Commentary: The Banned Books You Haven’t Heard About

Connor Goodwin
The Atlantic

Excerpt: At a packed school-board meeting near Rockford, Illinois, earlier this year, a woman waved blown-up images from Maia Kobabe’s illustrated memoir Gender Queer in front of the Harlem School District board.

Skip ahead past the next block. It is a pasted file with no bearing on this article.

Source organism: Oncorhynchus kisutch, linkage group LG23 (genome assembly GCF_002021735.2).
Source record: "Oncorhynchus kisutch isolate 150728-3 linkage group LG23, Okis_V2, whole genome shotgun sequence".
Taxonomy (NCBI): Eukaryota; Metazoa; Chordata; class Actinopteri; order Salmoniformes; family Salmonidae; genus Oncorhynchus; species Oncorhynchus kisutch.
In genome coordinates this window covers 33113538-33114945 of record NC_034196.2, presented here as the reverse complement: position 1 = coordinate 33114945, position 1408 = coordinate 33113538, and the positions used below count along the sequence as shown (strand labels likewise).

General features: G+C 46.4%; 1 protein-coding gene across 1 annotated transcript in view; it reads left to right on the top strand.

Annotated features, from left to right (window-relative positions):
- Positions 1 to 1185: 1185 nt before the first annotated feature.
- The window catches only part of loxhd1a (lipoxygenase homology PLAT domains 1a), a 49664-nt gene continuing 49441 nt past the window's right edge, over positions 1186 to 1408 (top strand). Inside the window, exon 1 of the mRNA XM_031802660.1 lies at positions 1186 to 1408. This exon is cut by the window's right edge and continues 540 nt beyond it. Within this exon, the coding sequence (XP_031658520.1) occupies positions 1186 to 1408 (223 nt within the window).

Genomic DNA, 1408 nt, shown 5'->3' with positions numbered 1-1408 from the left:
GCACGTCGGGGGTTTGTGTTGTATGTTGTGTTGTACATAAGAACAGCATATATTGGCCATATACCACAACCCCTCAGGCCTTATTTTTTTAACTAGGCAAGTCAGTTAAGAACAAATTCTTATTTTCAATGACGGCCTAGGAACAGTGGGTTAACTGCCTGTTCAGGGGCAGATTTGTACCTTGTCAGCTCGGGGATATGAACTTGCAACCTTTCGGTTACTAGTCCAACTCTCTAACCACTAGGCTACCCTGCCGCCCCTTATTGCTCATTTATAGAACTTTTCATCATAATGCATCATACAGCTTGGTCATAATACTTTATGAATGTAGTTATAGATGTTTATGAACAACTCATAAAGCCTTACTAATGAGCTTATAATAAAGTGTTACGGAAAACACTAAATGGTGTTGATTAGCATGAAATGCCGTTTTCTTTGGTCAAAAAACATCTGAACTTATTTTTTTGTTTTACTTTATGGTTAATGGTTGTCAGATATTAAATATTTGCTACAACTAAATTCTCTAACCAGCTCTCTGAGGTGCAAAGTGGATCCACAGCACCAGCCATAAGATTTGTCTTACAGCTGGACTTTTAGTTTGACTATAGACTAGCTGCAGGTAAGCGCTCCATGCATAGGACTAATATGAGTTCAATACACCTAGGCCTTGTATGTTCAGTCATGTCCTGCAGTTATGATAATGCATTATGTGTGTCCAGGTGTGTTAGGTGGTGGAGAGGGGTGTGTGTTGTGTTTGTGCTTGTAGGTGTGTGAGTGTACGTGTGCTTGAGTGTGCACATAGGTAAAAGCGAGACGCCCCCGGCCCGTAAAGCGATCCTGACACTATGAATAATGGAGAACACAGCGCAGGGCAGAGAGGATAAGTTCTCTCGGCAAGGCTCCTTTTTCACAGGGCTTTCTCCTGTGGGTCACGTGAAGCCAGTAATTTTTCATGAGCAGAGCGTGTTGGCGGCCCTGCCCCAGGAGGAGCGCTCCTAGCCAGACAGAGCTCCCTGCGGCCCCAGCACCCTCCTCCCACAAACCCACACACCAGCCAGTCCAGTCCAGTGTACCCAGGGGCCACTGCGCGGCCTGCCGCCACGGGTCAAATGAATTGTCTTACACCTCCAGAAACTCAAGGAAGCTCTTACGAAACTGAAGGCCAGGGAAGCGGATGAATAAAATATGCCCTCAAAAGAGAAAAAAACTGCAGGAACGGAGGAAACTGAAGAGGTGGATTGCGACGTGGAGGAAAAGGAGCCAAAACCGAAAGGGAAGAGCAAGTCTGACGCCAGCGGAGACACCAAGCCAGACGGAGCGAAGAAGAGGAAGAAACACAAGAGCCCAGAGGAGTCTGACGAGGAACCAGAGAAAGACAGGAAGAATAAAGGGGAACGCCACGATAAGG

What is the fate of a book like Kobabe’s after it is debated and banned? It might seem, on the face of it, desirable: One children’s-book author on tour in Virginia told me that she hoped her book would be censored, citing widely reported accounts that bans drive sales. The ALA’s Office for Intellectual Freedom has a telling statistic: It estimates that a staggering 82 to 97 percent of book challenges go unreported on.